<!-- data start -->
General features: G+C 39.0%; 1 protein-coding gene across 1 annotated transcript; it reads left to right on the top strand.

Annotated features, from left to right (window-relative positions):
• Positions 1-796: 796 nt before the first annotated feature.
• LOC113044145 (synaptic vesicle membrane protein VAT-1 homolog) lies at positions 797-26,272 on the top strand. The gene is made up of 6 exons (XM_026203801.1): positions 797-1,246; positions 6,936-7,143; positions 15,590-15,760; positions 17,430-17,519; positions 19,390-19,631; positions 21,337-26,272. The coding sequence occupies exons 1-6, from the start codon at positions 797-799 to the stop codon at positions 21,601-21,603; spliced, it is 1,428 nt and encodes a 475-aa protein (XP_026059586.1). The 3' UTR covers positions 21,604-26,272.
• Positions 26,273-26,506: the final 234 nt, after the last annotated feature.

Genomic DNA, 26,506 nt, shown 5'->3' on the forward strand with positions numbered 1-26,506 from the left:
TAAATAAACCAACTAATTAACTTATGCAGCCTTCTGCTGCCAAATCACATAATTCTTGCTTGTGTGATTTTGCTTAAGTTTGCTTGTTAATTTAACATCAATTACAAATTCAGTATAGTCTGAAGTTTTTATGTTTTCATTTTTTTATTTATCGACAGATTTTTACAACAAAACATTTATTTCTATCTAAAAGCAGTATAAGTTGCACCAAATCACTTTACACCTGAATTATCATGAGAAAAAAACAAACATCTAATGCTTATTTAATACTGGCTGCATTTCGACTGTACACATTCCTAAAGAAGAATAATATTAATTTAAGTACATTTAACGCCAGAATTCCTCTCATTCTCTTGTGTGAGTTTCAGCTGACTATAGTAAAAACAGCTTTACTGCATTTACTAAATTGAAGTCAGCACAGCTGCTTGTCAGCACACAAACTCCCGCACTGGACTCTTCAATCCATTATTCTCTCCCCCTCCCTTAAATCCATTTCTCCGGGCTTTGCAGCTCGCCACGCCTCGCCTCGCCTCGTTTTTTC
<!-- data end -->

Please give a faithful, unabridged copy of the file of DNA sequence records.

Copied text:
General features: G+C 39.0%; 1 protein-coding gene across 1 annotated transcript; it reads left to right on the top strand.

Annotated features, from left to right (window-relative positions):
• Positions 1-796: 796 nt before the first annotated feature.
• LOC113044145 (synaptic vesicle membrane protein VAT-1 homolog) lies at positions 797-26,272 on the top strand. The gene is made up of 6 exons (XM_026203801.1): positions 797-1,246; positions 6,936-7,143; positions 15,590-15,760; positions 17,430-17,519; positions 19,390-19,631; positions 21,337-26,272. The coding sequence occupies exons 1-6, from the start codon at positions 797-799 to the stop codon at positions 21,601-21,603; spliced, it is 1,428 nt and encodes a 475-aa protein (XP_026059586.1). The 3' UTR covers positions 21,604-26,272.
• Positions 26,273-26,506: the final 234 nt, after the last annotated feature.

Genomic DNA, 26,506 nt, shown 5'->3' on the forward strand with positions numbered 1-26,506 from the left:
TAAATAAACCAACTAATTAACTTATGCAGCCTTCTGCTGCCAAATCACATAATTCTTGCTTGTGTGATTTTGCTTAAGTTTGCTTGTTAATTTAACATCAATTACAAATTCAGTATAGTCTGAAGTTTTTATGTTTTCATTTTTTTATTTATCGACAGATTTTTACAACAAAACATTTATTTCTATCTAAAAGCAGTATAAGTTGCACCAAATCACTTTACACCTGAATTATCATGAGAAAAAAACAAACATCTAATGCTTATTTAATACTGGCTGCATTTCGACTGTACACATTCCTAAAGAAGAATAATATTAATTTAAGTACATTTAACGCCAGAATTCCTCTCATTCTCTTGTGTGAGTTTCAGCTGACTATAGTAAAAACAGCTTTACTGCATTTACTAAATTGAAGTCAGCACAGCTGCTTGTCAGCACACAAACTCCCGCACTGGACTCTTCAATCCATTATTCTCTCCCCCTCCCTTAAATCCATTTCTCCGGGCTTTGCAGCTCGCCACGCCTCGCCTCGCCTCGTTTTTTC